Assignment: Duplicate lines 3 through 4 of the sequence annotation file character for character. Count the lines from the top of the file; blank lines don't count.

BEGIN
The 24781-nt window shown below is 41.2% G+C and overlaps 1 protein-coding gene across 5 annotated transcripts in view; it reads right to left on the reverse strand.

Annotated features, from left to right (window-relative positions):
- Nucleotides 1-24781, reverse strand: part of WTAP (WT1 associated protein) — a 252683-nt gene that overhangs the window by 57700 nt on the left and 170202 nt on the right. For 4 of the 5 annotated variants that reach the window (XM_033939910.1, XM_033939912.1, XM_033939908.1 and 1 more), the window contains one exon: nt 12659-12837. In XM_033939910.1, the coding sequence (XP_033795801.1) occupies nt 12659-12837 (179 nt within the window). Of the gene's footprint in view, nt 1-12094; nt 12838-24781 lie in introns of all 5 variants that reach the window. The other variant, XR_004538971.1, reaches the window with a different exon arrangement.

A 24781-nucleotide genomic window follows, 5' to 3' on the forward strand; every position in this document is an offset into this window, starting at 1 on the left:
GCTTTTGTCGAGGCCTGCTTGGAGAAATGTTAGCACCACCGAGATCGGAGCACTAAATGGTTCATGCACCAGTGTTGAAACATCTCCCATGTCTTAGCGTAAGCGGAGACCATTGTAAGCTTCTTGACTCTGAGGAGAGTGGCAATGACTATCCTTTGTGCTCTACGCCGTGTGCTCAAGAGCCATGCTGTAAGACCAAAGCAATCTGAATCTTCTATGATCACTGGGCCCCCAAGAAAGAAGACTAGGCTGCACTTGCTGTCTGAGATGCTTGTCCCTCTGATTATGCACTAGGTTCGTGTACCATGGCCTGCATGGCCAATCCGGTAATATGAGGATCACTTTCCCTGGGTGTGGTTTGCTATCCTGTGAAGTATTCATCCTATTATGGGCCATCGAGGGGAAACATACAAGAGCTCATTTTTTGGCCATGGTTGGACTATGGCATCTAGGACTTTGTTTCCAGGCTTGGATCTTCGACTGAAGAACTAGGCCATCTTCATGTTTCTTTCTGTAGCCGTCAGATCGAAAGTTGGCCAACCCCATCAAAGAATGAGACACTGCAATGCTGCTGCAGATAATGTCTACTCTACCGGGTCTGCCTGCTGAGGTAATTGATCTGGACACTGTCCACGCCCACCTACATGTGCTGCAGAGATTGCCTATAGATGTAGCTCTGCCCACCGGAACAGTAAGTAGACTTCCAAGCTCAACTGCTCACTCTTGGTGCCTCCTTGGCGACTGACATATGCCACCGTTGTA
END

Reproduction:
- Nucleotides 1-24781, reverse strand: part of WTAP (WT1 associated protein) — a 252683-nt gene that overhangs the window by 57700 nt on the left and 170202 nt on the right. For 4 of the 5 annotated variants that reach the window (XM_033939910.1, XM_033939912.1, XM_033939908.1 and 1 more), the window contains one exon: nt 12659-12837. In XM_033939910.1, the coding sequence (XP_033795801.1) occupies nt 12659-12837 (179 nt within the window). Of the gene's footprint in view, nt 1-12094; nt 12838-24781 lie in introns of all 5 variants that reach the window. The other variant, XR_004538971.1, reaches the window with a different exon arrangement.

A 24781-nucleotide genomic window follows, 5' to 3' on the forward strand; every position in this document is an offset into this window, starting at 1 on the left: